Del Norte 107 Rochester St Strathfield. Photo Cathy Jones 2020

‘Del Norte’ 109 Rochester St Strathfield

by Cathy Jones

‘Del Norte’ (formerly Strach-Ur’), 109 Rochester St Strathfield was the home of Alexander Hood and his family. Hood’s story is prominently featured in the current WWI exhibition ‘Strathfield answers the call’ at Strathfield Library Hood was killed in action in 1917, leaving behind his widow and eight children.

Hood’s house in Rochester Street was built in 1913 on the southern tip of the ‘Village of Homebush’ Estate, a 1878 subdivision of the Underwood Estate. He named his house ‘Strach-ur’, a reference to his Scottish ancestry. (Link to more detailed historical information on the house at 109 Rochester St)

Prior to his war service, Hood was a water contractor and amongst his works was the installation of the Junee water supply, and the laying of the mains for the Mayfield portion of the Newcastle sewerage service. He enlisted to serve in WWI and as Sgt. Alex. Hood, of the Engineers, he was killed in action on October 31 1917 aged 44 years. Hood left behind a wife, Edith (nee Wilson) and eight children. In memorium notifications in the Sydney Morning Herald on 31 October 1918, his widow and children wrote:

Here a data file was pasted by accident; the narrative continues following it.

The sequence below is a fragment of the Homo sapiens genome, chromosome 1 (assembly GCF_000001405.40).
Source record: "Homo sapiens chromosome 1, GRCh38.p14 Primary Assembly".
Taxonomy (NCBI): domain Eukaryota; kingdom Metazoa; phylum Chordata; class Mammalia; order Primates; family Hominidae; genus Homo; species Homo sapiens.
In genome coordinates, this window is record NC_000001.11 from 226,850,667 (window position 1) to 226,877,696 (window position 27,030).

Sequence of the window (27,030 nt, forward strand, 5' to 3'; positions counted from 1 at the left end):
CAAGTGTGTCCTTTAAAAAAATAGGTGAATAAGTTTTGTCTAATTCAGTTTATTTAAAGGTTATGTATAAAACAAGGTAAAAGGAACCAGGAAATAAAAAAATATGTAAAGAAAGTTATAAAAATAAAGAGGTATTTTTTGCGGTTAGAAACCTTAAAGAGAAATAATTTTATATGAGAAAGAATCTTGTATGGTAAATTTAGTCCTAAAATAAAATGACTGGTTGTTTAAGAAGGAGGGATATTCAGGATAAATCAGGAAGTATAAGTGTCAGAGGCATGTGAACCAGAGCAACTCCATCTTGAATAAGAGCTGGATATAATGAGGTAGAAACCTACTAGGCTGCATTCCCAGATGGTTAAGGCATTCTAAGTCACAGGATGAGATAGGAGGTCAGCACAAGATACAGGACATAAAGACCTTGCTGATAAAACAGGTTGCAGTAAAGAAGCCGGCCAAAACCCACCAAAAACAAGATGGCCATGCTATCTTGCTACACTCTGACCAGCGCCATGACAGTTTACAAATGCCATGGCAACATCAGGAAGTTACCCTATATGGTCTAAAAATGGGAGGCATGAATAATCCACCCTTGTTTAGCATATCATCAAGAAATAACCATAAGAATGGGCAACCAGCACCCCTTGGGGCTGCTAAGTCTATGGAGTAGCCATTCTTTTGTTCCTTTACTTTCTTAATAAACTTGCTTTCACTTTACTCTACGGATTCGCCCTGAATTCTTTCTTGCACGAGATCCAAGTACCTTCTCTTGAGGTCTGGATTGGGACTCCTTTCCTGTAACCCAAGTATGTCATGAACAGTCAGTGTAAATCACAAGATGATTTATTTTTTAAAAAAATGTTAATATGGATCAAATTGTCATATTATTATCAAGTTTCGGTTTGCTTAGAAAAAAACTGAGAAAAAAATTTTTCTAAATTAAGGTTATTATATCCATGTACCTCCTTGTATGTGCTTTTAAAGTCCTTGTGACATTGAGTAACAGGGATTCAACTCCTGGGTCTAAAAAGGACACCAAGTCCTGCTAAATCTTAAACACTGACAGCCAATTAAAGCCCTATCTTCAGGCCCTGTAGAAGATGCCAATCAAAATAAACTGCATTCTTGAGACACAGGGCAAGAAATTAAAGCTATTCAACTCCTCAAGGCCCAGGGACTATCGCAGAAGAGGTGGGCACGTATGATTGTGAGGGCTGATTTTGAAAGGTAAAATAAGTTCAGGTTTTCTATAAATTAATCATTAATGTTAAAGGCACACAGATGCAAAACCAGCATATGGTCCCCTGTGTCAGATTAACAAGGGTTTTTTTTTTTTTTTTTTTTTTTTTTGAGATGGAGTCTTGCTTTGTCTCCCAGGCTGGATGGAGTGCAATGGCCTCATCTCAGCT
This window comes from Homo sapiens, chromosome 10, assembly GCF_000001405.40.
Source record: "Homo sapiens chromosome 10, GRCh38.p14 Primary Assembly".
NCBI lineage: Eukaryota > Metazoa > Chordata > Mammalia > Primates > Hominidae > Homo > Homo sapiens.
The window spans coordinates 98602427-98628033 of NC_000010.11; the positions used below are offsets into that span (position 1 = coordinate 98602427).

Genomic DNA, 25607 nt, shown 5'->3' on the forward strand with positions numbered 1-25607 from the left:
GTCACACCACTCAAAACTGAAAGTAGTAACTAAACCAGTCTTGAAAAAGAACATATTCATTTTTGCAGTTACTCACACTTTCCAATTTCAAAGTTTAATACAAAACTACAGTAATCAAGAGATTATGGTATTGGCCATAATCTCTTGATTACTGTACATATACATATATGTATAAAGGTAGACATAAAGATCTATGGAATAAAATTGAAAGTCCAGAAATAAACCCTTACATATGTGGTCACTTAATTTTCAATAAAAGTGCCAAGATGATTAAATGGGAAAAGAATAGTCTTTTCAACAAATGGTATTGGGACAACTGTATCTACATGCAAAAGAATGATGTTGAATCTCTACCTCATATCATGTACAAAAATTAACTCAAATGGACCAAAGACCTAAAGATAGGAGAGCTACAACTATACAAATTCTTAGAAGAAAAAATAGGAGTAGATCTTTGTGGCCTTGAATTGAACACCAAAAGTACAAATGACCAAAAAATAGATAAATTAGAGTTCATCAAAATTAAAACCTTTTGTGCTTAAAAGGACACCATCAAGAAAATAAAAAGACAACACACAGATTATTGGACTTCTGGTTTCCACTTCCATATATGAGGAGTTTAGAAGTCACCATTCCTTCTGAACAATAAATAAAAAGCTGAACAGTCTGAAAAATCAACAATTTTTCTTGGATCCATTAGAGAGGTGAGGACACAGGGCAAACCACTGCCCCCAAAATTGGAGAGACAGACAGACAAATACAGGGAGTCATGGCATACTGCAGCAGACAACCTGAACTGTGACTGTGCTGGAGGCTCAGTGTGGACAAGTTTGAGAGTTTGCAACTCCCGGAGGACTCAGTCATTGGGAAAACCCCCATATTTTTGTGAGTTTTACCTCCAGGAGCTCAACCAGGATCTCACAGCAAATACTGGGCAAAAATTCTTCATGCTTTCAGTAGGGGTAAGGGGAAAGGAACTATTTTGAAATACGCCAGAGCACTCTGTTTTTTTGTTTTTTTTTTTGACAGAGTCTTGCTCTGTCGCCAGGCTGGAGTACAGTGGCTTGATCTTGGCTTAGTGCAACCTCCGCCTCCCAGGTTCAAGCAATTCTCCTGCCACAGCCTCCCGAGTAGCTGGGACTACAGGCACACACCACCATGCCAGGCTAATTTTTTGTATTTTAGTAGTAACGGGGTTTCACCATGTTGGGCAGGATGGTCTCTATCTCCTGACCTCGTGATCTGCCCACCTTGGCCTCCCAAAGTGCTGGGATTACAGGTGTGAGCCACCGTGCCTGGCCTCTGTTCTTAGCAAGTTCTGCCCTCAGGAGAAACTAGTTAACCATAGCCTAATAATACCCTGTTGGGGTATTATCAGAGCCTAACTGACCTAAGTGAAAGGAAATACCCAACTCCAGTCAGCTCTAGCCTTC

HOOD.—In fond and loving memory of my dear brave husband, Sergt. Alexander Hood, 1st Tunnelling Company, killed in action, October 31, 1917. He lies beside his comrades, In an honoured grave in France. God will link the broken chain Closer, when we meet again. Inserted by his loving wife, Edie, Rochester-street, Homebush.

HOOD.—In proud and loving memory of our dear brave father, Sergt Alexander Hood, 1st Tunnelling Com pany, killed in action October 31st, 1917.No space of time, no lapse of years, Can dim our father’s past. A loving memory holds him ever dear, And will until the last, Inserted by his loving children. Fanny, Agnes, Robert, Arthur, Alec, Stewart, Edith and Dugald.

By 1920, Edith Hood had sold the Rochester Street house and appears to have left this area.

The house was sold c.1920 to George Fuge, a clerk, who renamed the house ‘Del Norte’.

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